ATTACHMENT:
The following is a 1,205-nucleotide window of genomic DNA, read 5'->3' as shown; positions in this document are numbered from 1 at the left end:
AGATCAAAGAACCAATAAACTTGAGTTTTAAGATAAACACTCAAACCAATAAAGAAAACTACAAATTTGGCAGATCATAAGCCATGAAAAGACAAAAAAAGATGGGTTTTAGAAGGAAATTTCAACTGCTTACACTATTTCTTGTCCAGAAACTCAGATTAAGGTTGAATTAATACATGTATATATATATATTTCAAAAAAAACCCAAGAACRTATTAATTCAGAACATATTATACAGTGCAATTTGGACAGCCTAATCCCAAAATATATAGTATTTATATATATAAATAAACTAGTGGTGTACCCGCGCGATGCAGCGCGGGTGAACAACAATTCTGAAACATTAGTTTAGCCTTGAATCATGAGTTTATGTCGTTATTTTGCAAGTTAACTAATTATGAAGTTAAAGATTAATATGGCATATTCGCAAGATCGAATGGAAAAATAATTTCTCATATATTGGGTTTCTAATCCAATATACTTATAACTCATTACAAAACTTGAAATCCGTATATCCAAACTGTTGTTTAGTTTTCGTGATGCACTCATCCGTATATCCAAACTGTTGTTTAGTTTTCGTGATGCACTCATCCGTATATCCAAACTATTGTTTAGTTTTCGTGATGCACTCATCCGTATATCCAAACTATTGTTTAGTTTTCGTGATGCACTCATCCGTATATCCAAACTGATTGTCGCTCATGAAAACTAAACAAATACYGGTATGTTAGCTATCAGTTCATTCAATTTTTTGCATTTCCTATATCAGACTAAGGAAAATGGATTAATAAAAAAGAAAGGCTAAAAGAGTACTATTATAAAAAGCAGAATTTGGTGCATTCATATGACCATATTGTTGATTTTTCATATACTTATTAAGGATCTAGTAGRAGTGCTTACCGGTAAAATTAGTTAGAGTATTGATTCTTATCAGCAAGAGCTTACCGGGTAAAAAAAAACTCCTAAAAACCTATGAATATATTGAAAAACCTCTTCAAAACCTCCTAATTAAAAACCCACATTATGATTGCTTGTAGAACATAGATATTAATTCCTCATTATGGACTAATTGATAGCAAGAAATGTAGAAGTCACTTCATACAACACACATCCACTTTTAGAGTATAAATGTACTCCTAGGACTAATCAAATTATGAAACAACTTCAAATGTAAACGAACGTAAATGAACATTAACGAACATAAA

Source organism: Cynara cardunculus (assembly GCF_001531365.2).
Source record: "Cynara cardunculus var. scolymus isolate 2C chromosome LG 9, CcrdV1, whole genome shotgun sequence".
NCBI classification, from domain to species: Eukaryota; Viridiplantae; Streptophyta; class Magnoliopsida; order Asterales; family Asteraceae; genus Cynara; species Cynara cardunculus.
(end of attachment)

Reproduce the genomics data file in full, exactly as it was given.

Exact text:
The following is a 1,205-nucleotide window of genomic DNA, read 5'->3' as shown; positions in this document are numbered from 1 at the left end:
AGATCAAAGAACCAATAAACTTGAGTTTTAAGATAAACACTCAAACCAATAAAGAAAACTACAAATTTGGCAGATCATAAGCCATGAAAAGACAAAAAAAGATGGGTTTTAGAAGGAAATTTCAACTGCTTACACTATTTCTTGTCCAGAAACTCAGATTAAGGTTGAATTAATACATGTATATATATATATTTCAAAAAAAACCCAAGAACRTATTAATTCAGAACATATTATACAGTGCAATTTGGACAGCCTAATCCCAAAATATATAGTATTTATATATATAAATAAACTAGTGGTGTACCCGCGCGATGCAGCGCGGGTGAACAACAATTCTGAAACATTAGTTTAGCCTTGAATCATGAGTTTATGTCGTTATTTTGCAAGTTAACTAATTATGAAGTTAAAGATTAATATGGCATATTCGCAAGATCGAATGGAAAAATAATTTCTCATATATTGGGTTTCTAATCCAATATACTTATAACTCATTACAAAACTTGAAATCCGTATATCCAAACTGTTGTTTAGTTTTCGTGATGCACTCATCCGTATATCCAAACTGTTGTTTAGTTTTCGTGATGCACTCATCCGTATATCCAAACTATTGTTTAGTTTTCGTGATGCACTCATCCGTATATCCAAACTATTGTTTAGTTTTCGTGATGCACTCATCCGTATATCCAAACTGATTGTCGCTCATGAAAACTAAACAAATACYGGTATGTTAGCTATCAGTTCATTCAATTTTTTGCATTTCCTATATCAGACTAAGGAAAATGGATTAATAAAAAAGAAAGGCTAAAAGAGTACTATTATAAAAAGCAGAATTTGGTGCATTCATATGACCATATTGTTGATTTTTCATATACTTATTAAGGATCTAGTAGRAGTGCTTACCGGTAAAATTAGTTAGAGTATTGATTCTTATCAGCAAGAGCTTACCGGGTAAAAAAAAACTCCTAAAAACCTATGAATATATTGAAAAACCTCTTCAAAACCTCCTAATTAAAAACCCACATTATGATTGCTTGTAGAACATAGATATTAATTCCTCATTATGGACTAATTGATAGCAAGAAATGTAGAAGTCACTTCATACAACACACATCCACTTTTAGAGTATAAATGTACTCCTAGGACTAATCAAATTATGAAACAACTTCAAATGTAAACGAACGTAAATGAACATTAACGAACATAAA

Source organism: Cynara cardunculus (assembly GCF_001531365.2).
Source record: "Cynara cardunculus var. scolymus isolate 2C chromosome LG 9, CcrdV1, whole genome shotgun sequence".
NCBI classification, from domain to species: Eukaryota; Viridiplantae; Streptophyta; class Magnoliopsida; order Asterales; family Asteraceae; genus Cynara; species Cynara cardunculus.